Powering AI Through Crowdsourcing #4: Building A Smarter Search Engine

Oct18
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Powering AI Through Crowdsourcing #4: Building A Smarter Search Engine

By Adam Karides

Search engines have become incredibly adept at presenting the exact information a user desires when inputting keywords into a search bar. They revolutionized how information is accessed and the algorithms behind them are constantly tweaked and sharpened to generate more pinpointed results. Google’s PageRank dominates the global market, but artificial intelligence (AI) might open the playing field for the first time since it first claimed the majority of the market share in 2007. As search engines are increasingly exposed of their shortcomings, AI is being explored as a mechanism to eliminate these flaws. While search engines are purely formulaic, machine learning runs these same algorithms but incorporates linguistic nuances to deliver even more precise results. However, since traditional models almost two decades’ worth of data in their systems, AI-based search engines have some catching up to do. To bring this type of machine learning up to speed, a team of researchers is fusing artificial intelligence with crowdsourcing to build a smart search engine at scale.

Search engines are reliable tools for finding valuable information online at the click of a button, but the current natural language processing (NLP) programs that drive search results lack a nuanced understanding of language. For example, they are not integrated with resources such as WordNet that provide a more holistic comprehension of words by grouping them with synonyms and other relevant semantic contexts. Additionally, they still struggle to effectively annotate other types of content such as images and videos. To improve these systems, a team at the University of Texas at Austin is exploring ways to build more intelligent search engines by injecting them with neural networks, the devices that digest and learn from human-input information to engage in maching learning. But how will these machines enhance the results of the billions of daily search queries? By crowdsourcing the data entries that comprise these complex algorithms, the researchers are striving to create a technology that better grasps the keywords punched into them.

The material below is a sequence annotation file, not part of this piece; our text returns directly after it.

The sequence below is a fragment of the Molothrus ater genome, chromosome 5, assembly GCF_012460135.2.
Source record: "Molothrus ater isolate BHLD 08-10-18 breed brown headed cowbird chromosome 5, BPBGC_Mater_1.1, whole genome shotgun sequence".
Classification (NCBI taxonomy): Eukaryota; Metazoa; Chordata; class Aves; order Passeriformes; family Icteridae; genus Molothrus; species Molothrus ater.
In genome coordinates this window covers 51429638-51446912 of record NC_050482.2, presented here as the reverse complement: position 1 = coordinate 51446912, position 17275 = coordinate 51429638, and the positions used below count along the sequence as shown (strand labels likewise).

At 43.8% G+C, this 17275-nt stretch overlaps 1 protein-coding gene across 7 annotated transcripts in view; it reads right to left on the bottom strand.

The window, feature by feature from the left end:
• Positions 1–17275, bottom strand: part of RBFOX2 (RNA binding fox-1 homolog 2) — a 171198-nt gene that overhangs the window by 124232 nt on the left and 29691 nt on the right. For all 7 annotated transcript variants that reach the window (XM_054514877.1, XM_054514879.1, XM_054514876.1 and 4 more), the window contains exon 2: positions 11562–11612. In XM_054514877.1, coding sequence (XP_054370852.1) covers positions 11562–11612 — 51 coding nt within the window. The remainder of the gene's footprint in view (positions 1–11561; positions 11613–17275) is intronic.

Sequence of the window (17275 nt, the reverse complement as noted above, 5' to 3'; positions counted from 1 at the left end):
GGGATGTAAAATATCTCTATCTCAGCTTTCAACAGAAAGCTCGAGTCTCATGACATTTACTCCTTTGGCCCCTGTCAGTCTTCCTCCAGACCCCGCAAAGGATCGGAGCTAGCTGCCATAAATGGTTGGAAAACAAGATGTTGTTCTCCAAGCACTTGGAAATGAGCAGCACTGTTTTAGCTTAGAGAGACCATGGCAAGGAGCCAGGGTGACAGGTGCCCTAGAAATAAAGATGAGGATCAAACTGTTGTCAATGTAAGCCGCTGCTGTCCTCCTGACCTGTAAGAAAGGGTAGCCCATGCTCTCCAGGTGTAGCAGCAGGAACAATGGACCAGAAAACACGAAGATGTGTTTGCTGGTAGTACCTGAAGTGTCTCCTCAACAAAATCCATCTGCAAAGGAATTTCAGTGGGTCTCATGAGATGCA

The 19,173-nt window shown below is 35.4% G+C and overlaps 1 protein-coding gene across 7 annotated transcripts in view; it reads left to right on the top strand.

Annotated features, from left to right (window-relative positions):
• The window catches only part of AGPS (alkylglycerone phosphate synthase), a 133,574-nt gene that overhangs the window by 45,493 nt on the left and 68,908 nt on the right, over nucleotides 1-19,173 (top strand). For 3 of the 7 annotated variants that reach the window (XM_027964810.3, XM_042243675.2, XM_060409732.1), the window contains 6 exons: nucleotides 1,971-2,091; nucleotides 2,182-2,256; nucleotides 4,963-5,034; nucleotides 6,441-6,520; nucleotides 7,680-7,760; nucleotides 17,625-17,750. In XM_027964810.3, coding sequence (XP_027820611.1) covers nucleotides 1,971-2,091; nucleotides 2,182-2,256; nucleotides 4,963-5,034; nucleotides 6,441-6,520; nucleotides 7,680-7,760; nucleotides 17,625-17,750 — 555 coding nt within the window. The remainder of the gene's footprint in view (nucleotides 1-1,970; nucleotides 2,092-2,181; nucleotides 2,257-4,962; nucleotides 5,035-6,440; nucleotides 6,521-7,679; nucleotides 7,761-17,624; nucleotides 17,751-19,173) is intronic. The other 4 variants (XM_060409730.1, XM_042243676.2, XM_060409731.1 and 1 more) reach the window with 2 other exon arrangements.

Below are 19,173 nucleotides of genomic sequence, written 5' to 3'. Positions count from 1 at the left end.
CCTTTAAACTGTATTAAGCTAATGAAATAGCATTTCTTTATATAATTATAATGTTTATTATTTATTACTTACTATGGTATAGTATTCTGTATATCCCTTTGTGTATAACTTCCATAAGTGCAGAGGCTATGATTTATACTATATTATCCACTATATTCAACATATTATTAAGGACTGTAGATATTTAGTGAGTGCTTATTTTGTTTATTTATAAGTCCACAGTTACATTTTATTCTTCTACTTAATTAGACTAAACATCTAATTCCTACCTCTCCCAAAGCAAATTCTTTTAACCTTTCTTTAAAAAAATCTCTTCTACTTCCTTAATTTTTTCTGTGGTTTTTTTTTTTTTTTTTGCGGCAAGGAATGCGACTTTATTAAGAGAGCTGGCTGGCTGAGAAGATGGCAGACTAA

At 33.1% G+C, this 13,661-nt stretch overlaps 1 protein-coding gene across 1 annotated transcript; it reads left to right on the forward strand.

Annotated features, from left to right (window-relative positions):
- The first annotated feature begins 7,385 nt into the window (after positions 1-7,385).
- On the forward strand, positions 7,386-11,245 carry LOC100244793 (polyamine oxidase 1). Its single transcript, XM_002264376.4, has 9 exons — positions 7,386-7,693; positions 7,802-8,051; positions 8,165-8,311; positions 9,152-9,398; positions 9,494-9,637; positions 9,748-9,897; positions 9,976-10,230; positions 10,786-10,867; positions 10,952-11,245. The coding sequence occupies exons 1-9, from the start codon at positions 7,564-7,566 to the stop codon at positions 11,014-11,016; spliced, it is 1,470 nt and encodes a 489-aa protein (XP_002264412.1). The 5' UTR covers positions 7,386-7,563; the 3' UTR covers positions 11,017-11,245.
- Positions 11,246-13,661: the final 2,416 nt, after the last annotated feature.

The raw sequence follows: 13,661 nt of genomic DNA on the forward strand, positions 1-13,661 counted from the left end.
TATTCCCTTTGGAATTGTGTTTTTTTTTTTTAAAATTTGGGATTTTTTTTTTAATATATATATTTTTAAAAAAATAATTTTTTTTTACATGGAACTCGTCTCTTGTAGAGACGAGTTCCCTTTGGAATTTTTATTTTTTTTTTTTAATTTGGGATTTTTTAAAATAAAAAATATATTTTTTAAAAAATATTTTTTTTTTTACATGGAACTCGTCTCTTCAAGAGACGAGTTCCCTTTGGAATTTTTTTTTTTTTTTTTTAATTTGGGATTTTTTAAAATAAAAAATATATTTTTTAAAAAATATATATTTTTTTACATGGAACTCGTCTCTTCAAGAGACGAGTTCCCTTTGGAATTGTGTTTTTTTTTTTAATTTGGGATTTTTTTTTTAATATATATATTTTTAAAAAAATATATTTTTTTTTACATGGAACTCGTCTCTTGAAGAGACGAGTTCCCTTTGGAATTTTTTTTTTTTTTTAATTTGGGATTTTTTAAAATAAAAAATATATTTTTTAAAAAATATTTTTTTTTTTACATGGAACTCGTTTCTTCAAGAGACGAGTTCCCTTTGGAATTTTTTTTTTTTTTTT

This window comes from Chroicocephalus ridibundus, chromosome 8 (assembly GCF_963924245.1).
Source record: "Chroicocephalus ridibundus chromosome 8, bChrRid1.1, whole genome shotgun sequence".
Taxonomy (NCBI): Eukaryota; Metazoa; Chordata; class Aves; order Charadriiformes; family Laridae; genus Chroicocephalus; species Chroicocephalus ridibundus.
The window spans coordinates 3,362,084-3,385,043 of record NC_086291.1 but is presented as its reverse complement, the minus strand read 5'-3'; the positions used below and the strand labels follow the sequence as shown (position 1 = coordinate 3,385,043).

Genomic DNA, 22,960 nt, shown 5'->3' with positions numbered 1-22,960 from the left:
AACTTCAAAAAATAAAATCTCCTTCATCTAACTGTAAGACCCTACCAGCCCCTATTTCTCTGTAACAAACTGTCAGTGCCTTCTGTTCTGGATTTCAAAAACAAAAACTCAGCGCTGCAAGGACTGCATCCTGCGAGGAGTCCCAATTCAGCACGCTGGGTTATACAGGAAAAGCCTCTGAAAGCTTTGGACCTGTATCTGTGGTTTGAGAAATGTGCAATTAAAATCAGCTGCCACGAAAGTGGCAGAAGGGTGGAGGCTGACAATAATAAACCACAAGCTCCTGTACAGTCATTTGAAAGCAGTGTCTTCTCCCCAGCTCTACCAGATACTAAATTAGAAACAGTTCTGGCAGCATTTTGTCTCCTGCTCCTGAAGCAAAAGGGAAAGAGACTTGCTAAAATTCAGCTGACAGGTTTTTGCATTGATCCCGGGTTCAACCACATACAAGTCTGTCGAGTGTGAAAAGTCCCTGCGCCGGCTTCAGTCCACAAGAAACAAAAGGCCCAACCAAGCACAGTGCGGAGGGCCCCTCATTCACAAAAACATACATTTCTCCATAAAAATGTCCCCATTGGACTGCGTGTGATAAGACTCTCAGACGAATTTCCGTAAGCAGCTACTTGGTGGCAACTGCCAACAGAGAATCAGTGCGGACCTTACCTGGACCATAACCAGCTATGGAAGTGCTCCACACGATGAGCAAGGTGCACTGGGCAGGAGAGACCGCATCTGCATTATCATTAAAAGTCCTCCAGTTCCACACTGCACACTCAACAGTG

This search engine model is a stark contrast from how they currently function. While gauging the relevance of content based on an algorithmic assessment of the quality of links it contains is useful, the research team is looking to include more human input into its ranking criteria. For example, news articles that are labeled with additional context such as where they took place or who was involved can render more accurate search results. However, such a process requires manual labor at scale; a single person could not imaginably singlehandedly rewire how content is indexed online. As a result, the researchers turned to crowdsourcing to fortify and accelerate the development of a smarter search engine.

As part of this project, the team has leveraged the collective power of the crowd to not only label content on a deeper level, but to also feed these classifications into its neural network. In particular, individuals have been tasked with reading medical journals and news articles and distilling their key details such as names, places, and events to enrich their searchability past the link tagging system that Google’s PageRank has perfected. The search engine then has a more robust taxonomy for it to more precisely link content with given search terms. This human-in-the-loop (HITL) approach has already proven to accurately predict the names of items included in articles and cull information from texts that haven’t even been indexed yet.

Developing a neural network was not the challenge, but training it at scale to be able to compete with and eventually supplant Google Search was a significant obstacle for the team. Fortunately, crowdsourcing was the solution the team needed. According to Matthew Lease, this project’s leader and assistant professor at the University’s School of Information, crowdsourcing enables them to “really ramp up the scale of label data” they gathered during this experiment.

This real-world application of marrying two of technology’s hottest trends is another example of how crowdsourcing human input can augment the development of AI. But what makes this case unique is the determination to disrupt such a stable and lucrative business. Google Search and its competitors are already such a fixture in our digital society that it is difficult to imagine an alternative technology. However, do not overlook the potential of machine learning innovation at scale.